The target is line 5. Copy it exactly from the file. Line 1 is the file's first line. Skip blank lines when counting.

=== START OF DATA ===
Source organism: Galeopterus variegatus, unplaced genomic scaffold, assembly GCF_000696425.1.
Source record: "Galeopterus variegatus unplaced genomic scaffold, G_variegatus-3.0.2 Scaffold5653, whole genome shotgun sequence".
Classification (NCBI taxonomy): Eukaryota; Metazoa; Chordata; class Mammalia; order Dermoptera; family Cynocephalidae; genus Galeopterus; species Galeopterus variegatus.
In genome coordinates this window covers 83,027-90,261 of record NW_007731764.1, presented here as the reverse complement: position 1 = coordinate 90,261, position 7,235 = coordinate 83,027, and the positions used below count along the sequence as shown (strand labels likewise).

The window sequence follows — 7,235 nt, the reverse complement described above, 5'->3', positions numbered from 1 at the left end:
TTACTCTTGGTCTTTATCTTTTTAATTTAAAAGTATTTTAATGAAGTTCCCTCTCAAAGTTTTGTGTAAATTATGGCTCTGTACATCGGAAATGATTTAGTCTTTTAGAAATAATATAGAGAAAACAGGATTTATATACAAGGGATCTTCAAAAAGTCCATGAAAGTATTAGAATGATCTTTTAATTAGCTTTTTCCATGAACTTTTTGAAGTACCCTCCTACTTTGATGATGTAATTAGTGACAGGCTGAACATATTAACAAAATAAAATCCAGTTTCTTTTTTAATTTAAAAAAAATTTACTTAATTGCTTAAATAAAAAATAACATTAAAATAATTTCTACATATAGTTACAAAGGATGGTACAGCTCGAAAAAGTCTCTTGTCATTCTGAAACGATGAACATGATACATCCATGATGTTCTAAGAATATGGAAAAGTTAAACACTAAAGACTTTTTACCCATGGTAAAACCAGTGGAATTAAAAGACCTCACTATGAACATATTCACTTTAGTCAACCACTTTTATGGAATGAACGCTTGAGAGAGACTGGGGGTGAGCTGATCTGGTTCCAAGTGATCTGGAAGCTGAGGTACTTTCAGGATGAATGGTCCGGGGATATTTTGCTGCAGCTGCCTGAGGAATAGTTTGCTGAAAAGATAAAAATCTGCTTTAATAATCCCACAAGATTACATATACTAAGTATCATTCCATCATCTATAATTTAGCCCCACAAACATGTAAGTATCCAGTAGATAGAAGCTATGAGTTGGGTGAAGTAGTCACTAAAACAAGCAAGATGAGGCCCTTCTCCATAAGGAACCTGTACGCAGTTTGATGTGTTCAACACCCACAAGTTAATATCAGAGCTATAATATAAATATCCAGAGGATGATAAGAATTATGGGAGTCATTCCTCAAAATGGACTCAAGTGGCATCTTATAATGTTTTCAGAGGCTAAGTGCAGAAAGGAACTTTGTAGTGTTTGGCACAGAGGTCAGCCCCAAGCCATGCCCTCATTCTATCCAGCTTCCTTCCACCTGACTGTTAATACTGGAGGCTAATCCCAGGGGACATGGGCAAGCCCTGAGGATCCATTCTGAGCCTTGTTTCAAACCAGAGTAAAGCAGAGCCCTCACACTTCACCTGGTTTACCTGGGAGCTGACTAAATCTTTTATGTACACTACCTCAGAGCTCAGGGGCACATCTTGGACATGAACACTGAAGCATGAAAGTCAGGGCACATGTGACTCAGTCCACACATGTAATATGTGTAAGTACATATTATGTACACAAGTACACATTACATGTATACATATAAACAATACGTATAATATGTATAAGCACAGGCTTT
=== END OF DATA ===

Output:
The window sequence follows — 7,235 nt, the reverse complement described above, 5'->3', positions numbered from 1 at the left end: